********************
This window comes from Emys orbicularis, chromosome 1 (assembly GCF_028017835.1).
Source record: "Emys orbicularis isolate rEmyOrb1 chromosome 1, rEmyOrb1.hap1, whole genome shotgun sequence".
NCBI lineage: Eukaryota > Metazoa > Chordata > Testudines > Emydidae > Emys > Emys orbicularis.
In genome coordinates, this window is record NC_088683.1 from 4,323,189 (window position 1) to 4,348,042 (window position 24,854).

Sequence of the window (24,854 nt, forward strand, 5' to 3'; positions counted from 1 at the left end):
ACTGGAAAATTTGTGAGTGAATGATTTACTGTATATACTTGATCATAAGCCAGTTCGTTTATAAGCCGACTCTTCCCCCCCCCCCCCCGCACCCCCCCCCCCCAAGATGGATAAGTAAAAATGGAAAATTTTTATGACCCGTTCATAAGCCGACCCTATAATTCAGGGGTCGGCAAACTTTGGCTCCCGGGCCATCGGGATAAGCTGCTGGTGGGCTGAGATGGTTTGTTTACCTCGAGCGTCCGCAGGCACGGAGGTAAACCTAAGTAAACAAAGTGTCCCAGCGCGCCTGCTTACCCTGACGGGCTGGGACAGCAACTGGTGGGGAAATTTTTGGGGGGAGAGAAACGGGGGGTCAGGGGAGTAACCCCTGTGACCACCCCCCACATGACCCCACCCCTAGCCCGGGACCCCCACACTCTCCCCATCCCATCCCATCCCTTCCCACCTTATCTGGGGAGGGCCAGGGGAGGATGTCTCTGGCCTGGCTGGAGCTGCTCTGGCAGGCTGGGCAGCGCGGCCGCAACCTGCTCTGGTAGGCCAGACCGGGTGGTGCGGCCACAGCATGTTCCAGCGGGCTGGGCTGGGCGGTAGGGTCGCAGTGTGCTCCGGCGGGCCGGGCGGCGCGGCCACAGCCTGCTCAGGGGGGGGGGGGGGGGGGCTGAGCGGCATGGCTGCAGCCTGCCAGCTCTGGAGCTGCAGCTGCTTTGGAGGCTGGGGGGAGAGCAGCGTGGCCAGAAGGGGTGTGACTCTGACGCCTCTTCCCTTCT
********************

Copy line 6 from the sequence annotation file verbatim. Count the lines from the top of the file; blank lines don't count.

ACTGGAAAATTTGTGAGTGAATGATTTACTGTATATACTTGATCATAAGCCAGTTCGTTTATAAGCCGACTCTTCCCCCCCCCCCCCCGCACCCCCCCCCCCCAAGATGGATAAGTAAAAATGGAAAATTTTTATGACCCGTTCATAAGCCGACCCTATAATTCAGGGGTCGGCAAACTTTGGCTCCCGGGCCATCGGGATAAGCTGCTGGTGGGCTGAGATGGTTTGTTTACCTCGAGCGTCCGCAGGCACGGAGGTAAACCTAAGTAAACAAAGTGTCCCAGCGCGCCTGCTTACCCTGACGGGCTGGGACAGCAACTGGTGGGGAAATTTTTGGGGGGAGAGAAACGGGGGGTCAGGGGAGTAACCCCTGTGACCACCCCCCACATGACCCCACCCCTAGCCCGGGACCCCCACACTCTCCCCATCCCATCCCATCCCTTCCCACCTTATCTGGGGAGGGCCAGGGGAGGATGTCTCTGGCCTGGCTGGAGCTGCTCTGGCAGGCTGGGCAGCGCGGCCGCAACCTGCTCTGGTAGGCCAGACCGGGTGGTGCGGCCACAGCATGTTCCAGCGGGCTGGGCTGGGCGGTAGGGTCGCAGTGTGCTCCGGCGGGCCGGGCGGCGCGGCCACAGCCTGCTCAGGGGGGGGGGGGGGGGGGCTGAGCGGCATGGCTGCAGCCTGCCAGCTCTGGAGCTGCAGCTGCTTTGGAGGCTGGGGGGAGAGCAGCGTGGCCAGAAGGGGTGTGACTCTGACGCCTCTTCCCTTCT